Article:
Since 2007 the UK Government has changed the law so that landlords must put deposits in a Tenant Deposit Scheme, which should be managed by you or your agent. On receiving the deposit you can either put it in a custodial bank account, where the money accrues interest, or into an insurance scheme. For the first option, an independent company manages the account and you will not have access to the money for the duration of the tenancy. At the end of the tenancy, the deposit is returned to the tenant along with any accrued interest. In the case of an insurance scheme, you keep the money and pay insurance premiums into the scheme. You may be charged membership fees to join but at the end of the tenancy the scheme will return the deposit to the tenant.
Within 14 days of receiving a deposit you or your agent must provide your contact details to the tenant, tell them which deposit scheme you are going to use and the contact details and provide information on the purpose of the deposit and when they can expect it to be returned at the end of the tenancy. You must also explain what will happen if there is a dispute about deductions from the deposit. You should know that failing to put the deposit into a recognised protection scheme would make you liable to pay a fine to the tenant of three times the value of the deposit.
As a landlord you must return deposits to tenants at the end of the tenancy period. You can only deduct money or retain the deposit if there are rent arrears or costs incurred from damage caused by the tenant. Advertising or re-letting costs, or normal wear and tear of goods are not normally valid reasons for withholding a deposit, and it is illegal for you to hold a tenant’s goods in lieu of any money owed to you.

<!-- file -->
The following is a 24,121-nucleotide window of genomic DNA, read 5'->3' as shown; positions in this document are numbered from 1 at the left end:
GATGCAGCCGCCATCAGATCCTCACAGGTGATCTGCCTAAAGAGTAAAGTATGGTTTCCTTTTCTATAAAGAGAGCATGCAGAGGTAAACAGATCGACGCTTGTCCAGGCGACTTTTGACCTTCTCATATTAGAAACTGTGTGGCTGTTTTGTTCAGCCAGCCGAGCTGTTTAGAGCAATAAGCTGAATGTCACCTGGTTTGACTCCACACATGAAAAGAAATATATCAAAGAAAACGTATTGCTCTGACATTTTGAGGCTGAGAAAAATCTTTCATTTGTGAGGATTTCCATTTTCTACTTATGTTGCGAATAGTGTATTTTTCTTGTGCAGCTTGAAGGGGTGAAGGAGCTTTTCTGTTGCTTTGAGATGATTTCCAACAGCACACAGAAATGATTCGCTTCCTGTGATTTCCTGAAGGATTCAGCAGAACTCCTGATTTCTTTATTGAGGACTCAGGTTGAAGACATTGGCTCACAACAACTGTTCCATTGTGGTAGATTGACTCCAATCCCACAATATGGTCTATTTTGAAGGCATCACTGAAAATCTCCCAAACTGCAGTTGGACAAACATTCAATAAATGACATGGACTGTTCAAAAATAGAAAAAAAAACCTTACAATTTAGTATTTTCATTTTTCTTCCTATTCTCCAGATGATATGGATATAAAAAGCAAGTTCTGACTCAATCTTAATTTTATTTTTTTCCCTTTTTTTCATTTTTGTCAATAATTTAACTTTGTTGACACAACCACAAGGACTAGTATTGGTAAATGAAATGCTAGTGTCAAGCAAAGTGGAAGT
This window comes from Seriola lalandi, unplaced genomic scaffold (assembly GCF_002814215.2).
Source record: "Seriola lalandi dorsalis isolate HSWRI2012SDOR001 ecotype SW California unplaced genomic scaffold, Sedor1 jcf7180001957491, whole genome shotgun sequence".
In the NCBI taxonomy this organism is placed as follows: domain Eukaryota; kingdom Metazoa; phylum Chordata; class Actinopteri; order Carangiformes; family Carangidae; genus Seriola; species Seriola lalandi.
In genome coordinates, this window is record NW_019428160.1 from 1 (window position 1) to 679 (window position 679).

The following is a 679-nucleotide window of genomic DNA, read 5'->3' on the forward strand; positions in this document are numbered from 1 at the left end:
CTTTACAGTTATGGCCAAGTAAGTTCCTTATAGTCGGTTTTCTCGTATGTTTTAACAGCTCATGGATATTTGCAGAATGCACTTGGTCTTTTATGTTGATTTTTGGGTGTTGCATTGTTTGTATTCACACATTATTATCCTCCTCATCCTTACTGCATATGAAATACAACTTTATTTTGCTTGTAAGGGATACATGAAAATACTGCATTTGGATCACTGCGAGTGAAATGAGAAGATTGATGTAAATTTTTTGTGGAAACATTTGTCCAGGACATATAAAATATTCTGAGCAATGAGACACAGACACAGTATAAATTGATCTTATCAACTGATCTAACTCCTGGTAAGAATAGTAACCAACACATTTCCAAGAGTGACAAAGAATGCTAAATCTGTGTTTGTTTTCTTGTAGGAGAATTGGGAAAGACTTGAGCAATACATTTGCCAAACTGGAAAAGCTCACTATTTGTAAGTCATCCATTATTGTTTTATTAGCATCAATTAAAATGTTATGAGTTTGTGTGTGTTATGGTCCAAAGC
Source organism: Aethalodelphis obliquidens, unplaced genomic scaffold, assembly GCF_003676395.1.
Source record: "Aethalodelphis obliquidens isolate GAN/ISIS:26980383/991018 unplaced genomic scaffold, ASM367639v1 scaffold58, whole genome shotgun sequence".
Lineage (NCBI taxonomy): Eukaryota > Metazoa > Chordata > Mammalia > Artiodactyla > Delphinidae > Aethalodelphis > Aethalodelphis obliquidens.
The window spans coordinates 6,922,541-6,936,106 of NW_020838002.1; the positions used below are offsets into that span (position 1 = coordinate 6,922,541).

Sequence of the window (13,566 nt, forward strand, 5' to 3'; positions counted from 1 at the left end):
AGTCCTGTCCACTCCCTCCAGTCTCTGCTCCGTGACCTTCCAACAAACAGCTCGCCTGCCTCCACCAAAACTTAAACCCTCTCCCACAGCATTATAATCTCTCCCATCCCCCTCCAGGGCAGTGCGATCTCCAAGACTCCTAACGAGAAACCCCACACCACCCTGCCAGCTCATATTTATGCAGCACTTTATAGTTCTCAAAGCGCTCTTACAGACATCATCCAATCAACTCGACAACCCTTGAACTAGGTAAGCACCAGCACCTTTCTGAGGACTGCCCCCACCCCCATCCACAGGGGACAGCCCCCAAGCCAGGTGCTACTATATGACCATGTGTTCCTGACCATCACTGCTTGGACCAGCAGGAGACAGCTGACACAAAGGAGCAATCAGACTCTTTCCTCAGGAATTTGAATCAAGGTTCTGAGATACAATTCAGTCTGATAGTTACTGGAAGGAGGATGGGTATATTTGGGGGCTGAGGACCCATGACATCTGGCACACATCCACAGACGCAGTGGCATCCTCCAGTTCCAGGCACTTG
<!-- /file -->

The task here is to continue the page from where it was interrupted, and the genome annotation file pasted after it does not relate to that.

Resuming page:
If you have kept a clear record of the condition of any furniture, appliances, fixtures and fittings in an inventory that was agreed at the beginning of the tenancy it should be straightforward to explain deductions from the deposit. Once deductions are agreed, you must ensure that the deposit is returned to the tenant within 10 days. If there is a dispute, the Tenant Deposit Scheme will take possession of the deposit and will decide to whom it belongs. Usually this process will be completed within 30 days. In addition, if the tenant leaves any of their possessions in your property after they move out, you have the right to them. You can inform your tenant that this is the case, but you have no obligation to do so.
Checking into the Property and the Inventory
Once contracts have been signed and the rent and deposit have been received, you or your agent should meet the tenant at the property to ‘check in’ and go through the inventory. Make sure to explain heating and ventilation system, and the days when waste or recycling is collected. Using an inventory, agree the condition of the property, furniture and appliances that are there for tenants’ use. Make a written record of any changes to the inventory, which you and the tenants must sign and date.
Insurance is not legally required when you become a landlord, but it is highly recommended. Cover ranges from landlord’s business insurance, which covers fire, flood and malicious damage, to fully comprehensive building insurance, which may cover legal costs and loss of rent. Insurance can cover you against liability in the case accidents that occur on your property and you can apply for extra cover for accidental damage, employer liability cover and legal protection for contract disputes or debt recovery.
In addition, home emergency cover can help with contractor’s call out charges, labour, parts and materials up to a specified amount. This cover will include maintenance and repairs to plumbing, heating and roofing, which is particularly useful if you choose to manage the property yourself and live at a distance from it.
Rent guarantee cover is very useful in cases where tenants fail to pay their rent. This can happen for a number of reasons, including redundancy or sickness. If you have unreliable tenants the process of eviction can be lengthy and expensive and insurance can lessen the risk of financial losses.
Insurance premiums are relatively inexpensive and it is possible for you to lose a considerable amount through unexpected costs, especially if you rely on rent payments to pay the mortgage on the property. Of course, how much insurance cover you choose depends on your attitude to risk, the size of your property portfolio and the extent to which you are involved with the management of the property.